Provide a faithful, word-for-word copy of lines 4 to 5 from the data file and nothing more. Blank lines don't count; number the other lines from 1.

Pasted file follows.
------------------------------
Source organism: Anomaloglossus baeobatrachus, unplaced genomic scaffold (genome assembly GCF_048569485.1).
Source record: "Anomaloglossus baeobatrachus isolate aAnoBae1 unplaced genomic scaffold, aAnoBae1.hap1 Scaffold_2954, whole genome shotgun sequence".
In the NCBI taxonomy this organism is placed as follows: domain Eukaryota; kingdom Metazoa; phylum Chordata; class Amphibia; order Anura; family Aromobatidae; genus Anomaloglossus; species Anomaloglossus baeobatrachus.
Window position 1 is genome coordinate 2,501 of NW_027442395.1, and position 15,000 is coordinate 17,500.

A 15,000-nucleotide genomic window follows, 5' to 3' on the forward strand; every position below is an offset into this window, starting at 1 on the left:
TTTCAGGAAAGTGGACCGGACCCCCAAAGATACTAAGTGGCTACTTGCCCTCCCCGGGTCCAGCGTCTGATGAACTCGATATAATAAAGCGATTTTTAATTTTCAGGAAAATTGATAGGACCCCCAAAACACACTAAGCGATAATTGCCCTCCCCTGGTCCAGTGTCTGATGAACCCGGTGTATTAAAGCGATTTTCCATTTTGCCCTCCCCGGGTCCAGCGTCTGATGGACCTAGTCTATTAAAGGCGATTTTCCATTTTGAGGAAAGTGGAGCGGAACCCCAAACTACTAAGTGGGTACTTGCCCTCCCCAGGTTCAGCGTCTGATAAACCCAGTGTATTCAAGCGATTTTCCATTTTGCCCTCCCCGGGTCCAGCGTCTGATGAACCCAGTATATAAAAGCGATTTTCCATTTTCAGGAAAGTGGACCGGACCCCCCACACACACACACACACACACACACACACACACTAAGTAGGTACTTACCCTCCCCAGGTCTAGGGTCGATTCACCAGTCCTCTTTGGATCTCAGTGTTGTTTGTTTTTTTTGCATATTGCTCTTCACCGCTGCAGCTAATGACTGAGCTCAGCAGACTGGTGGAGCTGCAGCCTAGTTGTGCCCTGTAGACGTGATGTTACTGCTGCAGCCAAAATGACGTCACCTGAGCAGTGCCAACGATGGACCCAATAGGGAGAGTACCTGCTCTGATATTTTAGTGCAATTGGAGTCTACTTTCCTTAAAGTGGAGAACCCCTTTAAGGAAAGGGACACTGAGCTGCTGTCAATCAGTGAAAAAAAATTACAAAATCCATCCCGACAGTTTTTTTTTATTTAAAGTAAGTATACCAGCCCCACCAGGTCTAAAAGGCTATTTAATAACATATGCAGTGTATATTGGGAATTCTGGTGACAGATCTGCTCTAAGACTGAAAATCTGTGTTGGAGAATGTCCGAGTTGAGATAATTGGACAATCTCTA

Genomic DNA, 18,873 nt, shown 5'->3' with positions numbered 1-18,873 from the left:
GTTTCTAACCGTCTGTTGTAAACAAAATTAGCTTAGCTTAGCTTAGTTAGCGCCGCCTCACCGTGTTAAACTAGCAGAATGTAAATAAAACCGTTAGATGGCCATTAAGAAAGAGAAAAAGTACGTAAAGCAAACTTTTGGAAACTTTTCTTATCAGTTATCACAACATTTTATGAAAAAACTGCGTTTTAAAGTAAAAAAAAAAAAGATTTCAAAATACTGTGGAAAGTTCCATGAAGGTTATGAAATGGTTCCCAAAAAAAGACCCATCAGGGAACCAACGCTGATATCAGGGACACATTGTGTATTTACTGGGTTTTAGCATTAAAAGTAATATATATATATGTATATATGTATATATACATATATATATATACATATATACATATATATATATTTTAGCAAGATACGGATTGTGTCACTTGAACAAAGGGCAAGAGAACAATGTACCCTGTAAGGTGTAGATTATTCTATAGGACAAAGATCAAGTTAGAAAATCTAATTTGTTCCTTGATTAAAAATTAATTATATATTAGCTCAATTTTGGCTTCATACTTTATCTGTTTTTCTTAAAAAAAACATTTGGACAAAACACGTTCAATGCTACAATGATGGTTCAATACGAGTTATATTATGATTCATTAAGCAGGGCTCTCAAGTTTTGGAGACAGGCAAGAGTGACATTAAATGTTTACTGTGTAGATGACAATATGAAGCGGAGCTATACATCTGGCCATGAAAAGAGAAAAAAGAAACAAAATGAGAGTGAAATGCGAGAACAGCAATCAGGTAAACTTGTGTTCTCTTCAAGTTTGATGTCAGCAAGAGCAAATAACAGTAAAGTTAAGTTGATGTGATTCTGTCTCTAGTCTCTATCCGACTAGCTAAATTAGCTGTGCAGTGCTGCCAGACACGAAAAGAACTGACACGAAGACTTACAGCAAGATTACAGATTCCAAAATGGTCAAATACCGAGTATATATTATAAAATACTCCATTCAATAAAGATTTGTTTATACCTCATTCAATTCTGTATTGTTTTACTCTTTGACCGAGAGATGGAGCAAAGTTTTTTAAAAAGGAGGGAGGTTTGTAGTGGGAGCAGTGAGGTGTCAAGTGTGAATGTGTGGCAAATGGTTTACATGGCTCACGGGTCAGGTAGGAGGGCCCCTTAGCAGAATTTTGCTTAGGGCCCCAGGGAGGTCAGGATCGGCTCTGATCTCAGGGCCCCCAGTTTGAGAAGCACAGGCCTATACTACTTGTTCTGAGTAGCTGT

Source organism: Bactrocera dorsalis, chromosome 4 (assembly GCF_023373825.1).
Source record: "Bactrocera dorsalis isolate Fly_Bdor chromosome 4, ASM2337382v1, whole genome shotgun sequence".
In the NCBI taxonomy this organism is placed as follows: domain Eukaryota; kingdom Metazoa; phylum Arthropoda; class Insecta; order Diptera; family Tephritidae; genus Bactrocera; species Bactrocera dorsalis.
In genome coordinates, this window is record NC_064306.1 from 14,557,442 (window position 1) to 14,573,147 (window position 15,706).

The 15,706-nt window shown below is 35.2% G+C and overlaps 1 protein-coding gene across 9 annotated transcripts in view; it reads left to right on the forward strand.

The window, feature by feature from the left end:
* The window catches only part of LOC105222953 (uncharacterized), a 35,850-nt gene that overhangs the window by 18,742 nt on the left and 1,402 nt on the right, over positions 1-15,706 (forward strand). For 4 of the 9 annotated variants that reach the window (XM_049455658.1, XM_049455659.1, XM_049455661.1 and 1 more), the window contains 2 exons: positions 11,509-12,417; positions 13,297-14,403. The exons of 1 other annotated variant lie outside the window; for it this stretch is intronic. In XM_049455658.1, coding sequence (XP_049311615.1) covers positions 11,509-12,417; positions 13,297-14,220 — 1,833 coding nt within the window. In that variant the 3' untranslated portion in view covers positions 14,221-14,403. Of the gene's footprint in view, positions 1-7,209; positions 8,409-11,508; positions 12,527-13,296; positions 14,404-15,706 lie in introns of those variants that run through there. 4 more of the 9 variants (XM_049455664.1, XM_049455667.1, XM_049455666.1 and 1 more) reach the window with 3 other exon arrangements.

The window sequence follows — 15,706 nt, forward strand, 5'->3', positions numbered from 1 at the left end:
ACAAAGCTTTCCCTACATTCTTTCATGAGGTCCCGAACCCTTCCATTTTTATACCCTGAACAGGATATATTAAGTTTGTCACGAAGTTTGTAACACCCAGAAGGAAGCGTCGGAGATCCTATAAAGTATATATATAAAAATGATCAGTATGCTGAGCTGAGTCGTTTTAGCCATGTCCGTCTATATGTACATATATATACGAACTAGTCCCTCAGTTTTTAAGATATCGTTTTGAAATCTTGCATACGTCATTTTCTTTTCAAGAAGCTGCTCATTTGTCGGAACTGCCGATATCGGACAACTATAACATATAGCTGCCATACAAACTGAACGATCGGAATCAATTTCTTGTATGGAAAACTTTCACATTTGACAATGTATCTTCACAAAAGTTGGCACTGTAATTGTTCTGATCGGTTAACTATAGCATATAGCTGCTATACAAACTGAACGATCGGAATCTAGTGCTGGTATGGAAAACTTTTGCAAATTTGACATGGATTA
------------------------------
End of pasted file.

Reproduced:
Window position 1 is genome coordinate 2,501 of NW_027442395.1, and position 15,000 is coordinate 17,500.

A 15,000-nucleotide genomic window follows, 5' to 3' on the forward strand; every position below is an offset into this window, starting at 1 on the left: